The Ancient Egyptians were so good at mummification that some mummies have endured to this day, and they tell us so much about the people of this land and time.
Experts believe that the practice of mummification began in around 2600 BC, during the Fourth and Fifth Dynasties, and continued through until the Roman Period, which ended in AD 364.
The best preserved mummies that have been found date to the Eighteenth to Twentieth Dynasties of the New Kingdom (1570–1075 BC). The process for the mummification at this time was carried out by special priests and it took 70 days:
- First, they would remove the internal organs, doing as little damage as possible to the body (these would be preserved in canopic jars and entombed with the mummy). They left only the heart in place, believing this to be integral to the person.
- The key to mummification was to remove all the moisture from the body so that it would not decay. The priests used a kind of salt to do this called natron. It took some time for the body to dry out.
- Once the body was dried, it was laid out with the arms crossed over the chest. Then a priest wearing an Anubis mask carefully wrapped it in strips of linen. Amulets and written spells from the Book of the Dead would be inserted between layers, and a mask of the face was placed between the head wrappings. Some mummies were then dressed in clothing.
Once the mummification was finished, the ‘Opening of the Mouth’ ceremony was carried out. Using special instruments, a priest touched parts of the body to open them for the next life, and once the mouth was touched, it was believed that the person could once more talk and eat and drink. Then the mummy was lifted into the coffin, laid to rest in the tomb, and sealed up there.
Clearly, mummification was a long and involved process. So why bother? Quite simply, the people of Ancient Egypt believed that the body was where the soul dwelled; so if the body decomposed, the soul could be lost. Mummification was a way to ensure that the person had a life after death.
Probably the best-known mummy is that of Tutankhamen, and the mummies of many other pharaohs have been found too (recently, I wrote about the Pharaoh’s Golden Parade in Cairo, in which the mummies of eighteen ancient kings and four queens were transported to their new resting place, the National Museum of Egyptian Civilisation). The high and mighty of Egyptian society were also mummified, but because it was a lengthy and costly process, it was out of reach for most people. (Cheaper mummification practices did evolve, but they were often less successful at preserving the body.)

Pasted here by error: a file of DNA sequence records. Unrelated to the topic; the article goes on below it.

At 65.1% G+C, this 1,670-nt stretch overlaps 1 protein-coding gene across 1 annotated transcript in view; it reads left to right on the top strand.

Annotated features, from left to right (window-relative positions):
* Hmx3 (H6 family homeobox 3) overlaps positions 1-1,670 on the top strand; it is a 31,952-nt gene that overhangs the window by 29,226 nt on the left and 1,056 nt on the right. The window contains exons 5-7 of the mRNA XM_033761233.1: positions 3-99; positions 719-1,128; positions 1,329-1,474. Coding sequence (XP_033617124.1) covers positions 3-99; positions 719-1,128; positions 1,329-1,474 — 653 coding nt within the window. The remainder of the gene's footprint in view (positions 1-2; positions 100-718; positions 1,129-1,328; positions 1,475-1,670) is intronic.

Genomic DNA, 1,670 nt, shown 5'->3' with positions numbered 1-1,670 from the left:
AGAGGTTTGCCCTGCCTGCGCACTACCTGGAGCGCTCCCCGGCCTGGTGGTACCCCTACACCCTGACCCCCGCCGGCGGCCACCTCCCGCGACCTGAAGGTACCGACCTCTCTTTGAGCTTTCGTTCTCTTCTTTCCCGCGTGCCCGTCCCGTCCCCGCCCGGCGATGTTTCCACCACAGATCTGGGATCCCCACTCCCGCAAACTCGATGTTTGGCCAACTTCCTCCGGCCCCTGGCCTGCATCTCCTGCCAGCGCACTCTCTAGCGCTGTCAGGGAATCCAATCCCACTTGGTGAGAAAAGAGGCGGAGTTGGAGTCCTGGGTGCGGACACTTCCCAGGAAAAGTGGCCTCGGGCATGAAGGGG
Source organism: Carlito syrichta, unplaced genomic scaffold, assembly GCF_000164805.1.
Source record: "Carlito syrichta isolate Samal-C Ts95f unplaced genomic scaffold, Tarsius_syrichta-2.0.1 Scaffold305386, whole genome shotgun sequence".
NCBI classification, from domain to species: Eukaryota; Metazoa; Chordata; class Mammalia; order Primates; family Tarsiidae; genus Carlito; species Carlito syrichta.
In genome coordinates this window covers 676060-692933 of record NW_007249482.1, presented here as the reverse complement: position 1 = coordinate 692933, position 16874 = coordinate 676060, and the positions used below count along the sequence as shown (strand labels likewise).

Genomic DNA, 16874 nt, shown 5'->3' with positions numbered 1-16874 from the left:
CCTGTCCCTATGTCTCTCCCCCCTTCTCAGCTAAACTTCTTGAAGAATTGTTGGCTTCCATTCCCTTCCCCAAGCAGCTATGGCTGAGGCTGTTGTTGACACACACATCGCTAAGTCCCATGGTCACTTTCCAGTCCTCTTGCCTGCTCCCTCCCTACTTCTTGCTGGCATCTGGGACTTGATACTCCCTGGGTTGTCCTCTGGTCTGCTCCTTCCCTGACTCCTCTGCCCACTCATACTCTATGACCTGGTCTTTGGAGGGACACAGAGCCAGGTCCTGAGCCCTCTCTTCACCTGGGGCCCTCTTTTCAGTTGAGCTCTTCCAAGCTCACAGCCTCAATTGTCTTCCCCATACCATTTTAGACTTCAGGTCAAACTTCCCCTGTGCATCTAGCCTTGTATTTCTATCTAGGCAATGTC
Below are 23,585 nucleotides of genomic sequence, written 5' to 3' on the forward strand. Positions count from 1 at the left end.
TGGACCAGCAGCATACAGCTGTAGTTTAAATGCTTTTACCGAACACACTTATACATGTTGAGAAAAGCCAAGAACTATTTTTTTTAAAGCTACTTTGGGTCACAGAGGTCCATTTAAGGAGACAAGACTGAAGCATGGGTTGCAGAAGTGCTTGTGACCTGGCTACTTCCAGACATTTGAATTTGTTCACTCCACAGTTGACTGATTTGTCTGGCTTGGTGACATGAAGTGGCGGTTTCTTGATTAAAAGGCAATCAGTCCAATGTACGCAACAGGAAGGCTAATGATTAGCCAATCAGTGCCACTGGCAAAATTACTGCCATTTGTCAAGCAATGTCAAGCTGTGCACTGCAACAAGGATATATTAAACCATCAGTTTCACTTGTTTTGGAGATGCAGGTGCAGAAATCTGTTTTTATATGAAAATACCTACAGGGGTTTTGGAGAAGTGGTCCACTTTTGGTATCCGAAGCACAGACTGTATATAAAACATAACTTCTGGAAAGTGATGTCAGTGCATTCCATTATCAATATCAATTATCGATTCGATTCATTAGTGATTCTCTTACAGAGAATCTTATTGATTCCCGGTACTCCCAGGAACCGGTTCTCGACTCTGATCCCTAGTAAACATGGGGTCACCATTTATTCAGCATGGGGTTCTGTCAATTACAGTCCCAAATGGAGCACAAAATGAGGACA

Tomb of Tutankhamen
It wasn’t only people who were mummified. Over a million animal mummies have been discovered in Egypt. The people saw animals as incarnations of gods, and so took great care to preserve their remains. Researchers at the University of Bristol even found that ‘the mummification techniques ancient Egyptians used on animals were often as elaborate as those they employed on the best-preserved human corpses’ (source: National Geographic).
Commonly mummified were cats (seen as the incarnation of Bastet), Apis bulls (the incarnation of Osiris) and ibises (the incarnation of Thoth). All kinds of other animal mummies have been found, from lizards and beetles to baboons and crocodiles. These animals would have been part of rituals that had great spiritual significance for people.
Of course, we know all of this about mummies because we have uncovered them and examined them. Though the human mummies entombed in Egypt were meant to remain undisturbed for eternity, many were disturbed by tomb robbers – and then Egyptologists. Shockingly, some were stripped of their jewellery and then used for other purposes. They were burned; their bandages were turned into paper; they were even ground into a powder called mumia that was supposed to be ingested to make one live longer.
Thankfully, today mummies are largely treated with the respect that they deserve, and we are still learning so much from them. Just last month the Journal of Archaeological Science featured the discovery of the first pregnant Egyptian mummy. According to Ancient Egyptian beliefs, that mother and her child live on in the afterlife. A beautiful thought.
Photo credits: 1) matrioshka/Shutterstock.com 2) Andrea Izzotti/Shutterstock.com; 3) Nick Brundle Photography/Shutterstock.com